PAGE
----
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DIVERSIFOOD Final Congress - Session 6 - Poster presentations

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Participatory ideotyping for organic and locally adapted wheat variety mixtures
by Emma Forst, INRA, France
Seeding the Green Future – Participatory organic cotton breeding
by Monika Messmer, Fibl, Switzerland
LIVESEED boosting organic seed and plant breeding across Europe
by Monika Messmer, Fibl, Switzerland
Paradigm shift for muti-actor and transdisciplinary research
Veronique Chable, INRA, France

Published in: Food
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DIVERSIFOOD Final Congress - Session 6 - Poster presentations

  1. 1. Poster presentations Session 6 Paradigm shift for multi-actor and transdisciplinary research
  2. 2. Participatory ideotyping for organic and locally adapted wheat variety mixtures Emma Forst1*, Jérôme Enjalbert1, Julie Borg2, Arnaud Gauffreteau3, Bastien Paix4, and Isabelle Goldringer1 1 GQE – Le Moulon, INRA. Gif-sur-Yvette, France. 2 PSH, INRA. Avignon, France. 3 Agronomie, INRA, AgroParisTech. Grignon, France. 4 Groupement des Agriculteurs Biologiques d’Ile-de-France. Tournan-en-Brie, France.
  3. 3. Participatory ideotyping for organic and locally adapted wheat variety mixtures Objective •  to optimize the design of variety mixtures •  using relevant criteria (for plant interactions) •  integrating organic farmers’ practices and objectives for production Methods •  participatory ideotyping (farmers, researchers,…) •  defining assembly rules (for traits to combine) •  co-design of farmers’ mixtures and on-farm evaluation in 2016, 2017 and 2018
  4. 4. Main result •  17 co-designed mixtures •  Mean overyielding: 4,8% (over three years) •  Limit risks of yield losses Participatory ideotyping for organic and locally adapted wheat variety mixtures → Next step: validate the assembly rules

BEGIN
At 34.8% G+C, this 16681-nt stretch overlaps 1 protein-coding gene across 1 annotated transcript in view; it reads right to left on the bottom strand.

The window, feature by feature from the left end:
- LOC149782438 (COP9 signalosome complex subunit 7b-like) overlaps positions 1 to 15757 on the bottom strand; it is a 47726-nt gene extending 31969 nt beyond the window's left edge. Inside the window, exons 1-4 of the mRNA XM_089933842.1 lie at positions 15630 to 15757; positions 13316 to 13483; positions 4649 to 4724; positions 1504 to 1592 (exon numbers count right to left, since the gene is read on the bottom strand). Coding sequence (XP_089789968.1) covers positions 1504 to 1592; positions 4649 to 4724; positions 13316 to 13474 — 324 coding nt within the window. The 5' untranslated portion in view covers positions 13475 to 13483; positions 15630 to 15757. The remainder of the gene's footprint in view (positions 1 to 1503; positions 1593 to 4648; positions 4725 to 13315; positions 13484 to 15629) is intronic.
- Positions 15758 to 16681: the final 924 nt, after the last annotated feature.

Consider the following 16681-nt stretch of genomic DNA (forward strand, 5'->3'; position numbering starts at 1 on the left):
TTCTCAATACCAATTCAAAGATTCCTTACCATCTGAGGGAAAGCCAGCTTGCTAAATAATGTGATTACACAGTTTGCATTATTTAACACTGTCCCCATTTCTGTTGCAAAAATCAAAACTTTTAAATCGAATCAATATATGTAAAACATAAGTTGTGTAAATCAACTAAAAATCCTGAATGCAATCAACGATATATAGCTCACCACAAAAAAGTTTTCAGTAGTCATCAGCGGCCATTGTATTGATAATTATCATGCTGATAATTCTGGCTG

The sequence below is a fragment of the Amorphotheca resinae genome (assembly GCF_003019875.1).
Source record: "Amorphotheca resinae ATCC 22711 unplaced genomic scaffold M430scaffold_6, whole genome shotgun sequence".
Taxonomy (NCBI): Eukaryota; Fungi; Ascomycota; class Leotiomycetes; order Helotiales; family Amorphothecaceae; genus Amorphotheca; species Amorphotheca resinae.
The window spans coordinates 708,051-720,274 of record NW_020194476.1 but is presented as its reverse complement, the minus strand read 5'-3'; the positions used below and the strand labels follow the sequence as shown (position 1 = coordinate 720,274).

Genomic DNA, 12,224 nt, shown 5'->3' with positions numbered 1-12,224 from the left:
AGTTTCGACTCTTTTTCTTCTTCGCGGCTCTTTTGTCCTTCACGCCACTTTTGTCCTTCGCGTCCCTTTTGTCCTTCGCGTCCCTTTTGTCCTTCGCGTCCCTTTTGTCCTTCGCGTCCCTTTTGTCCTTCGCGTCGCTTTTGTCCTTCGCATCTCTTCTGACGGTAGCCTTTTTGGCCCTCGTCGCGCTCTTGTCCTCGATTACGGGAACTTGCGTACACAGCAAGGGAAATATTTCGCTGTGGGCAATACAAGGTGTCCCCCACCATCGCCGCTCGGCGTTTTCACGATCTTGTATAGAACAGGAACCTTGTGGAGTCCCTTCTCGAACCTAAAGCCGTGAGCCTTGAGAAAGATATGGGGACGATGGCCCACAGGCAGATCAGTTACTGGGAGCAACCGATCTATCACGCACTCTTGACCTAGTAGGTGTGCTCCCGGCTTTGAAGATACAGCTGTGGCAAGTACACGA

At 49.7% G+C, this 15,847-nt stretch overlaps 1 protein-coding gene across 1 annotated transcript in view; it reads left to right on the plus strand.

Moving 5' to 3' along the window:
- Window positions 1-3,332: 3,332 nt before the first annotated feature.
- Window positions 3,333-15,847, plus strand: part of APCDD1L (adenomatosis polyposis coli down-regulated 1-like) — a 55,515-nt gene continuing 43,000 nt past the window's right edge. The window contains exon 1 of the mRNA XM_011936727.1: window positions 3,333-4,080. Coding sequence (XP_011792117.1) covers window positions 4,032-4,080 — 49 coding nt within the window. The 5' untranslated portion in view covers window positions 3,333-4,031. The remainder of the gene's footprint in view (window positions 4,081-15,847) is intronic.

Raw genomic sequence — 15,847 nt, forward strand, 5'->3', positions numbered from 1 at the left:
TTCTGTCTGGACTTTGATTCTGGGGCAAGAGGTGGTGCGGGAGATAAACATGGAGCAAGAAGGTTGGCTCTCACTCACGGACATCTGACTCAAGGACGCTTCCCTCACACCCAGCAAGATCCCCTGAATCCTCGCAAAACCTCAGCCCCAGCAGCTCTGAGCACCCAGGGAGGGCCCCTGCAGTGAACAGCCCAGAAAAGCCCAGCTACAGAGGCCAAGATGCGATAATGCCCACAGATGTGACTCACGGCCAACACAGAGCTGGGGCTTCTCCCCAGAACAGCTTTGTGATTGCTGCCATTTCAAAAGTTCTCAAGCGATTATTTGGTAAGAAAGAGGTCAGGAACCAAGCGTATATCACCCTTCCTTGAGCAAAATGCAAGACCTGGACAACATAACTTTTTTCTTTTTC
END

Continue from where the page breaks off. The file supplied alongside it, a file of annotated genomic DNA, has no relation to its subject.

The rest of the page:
5. 5. ü A participatory approach based on workshops with farmers and on farm trials ü Definition of assembly rules and strategies for improving weed control and nitrogen valorisation ü Evaluation of the co- designed mixtures : stability of the production emma.forst@inra.fr Take Home Message Participatory ideotyping for organic and locally adapted wheat variety mixtures
  6. 6. Seeding the Green Future – Participatory organic cotton breeding Monika M. Messmer1; Shivraj Raghuwanshi2; Ramprasad Sana3,4; Rajeev Verma5; Tanay Joshi1; Surendra Deshmukh6; Ashok Kumar3; Vikram Raghuwanshi7; Adinath Paslawar6; Ashis Mondal7; Prakash Shastry8; Arun Ambatipudi3; Seraina Vonzun1; Amritbir Riar1 1 Research Institute of Organic Agriculture (FiBL), Switzerland, www.fibl.org, 2 Pratibha Syntex Ltd, Indore, India, www.pratibhasyntex.com 3 Chetna Organic, Hyderabad, India, www.chetnaorganic.org.in, 4 Centre for Sustainable Agriculture, CSA, Secunderabad, India, www.csa-india.org 5 CottonConnect , Gurgaon, India, cottonconnect.org, 6 Dr. Panjabrao Deshmukh Krishi Vidyapeeth, Akola India www.pdkv.ac.in, 7 Action for Social Advancement, ASA, Bhopal, India, www.asaindia.org, 8 Rajmata Vijayaraje Scindia Krishi Vishwavidyalaya, RVSKVV Gwalior, India www.rvskvv.net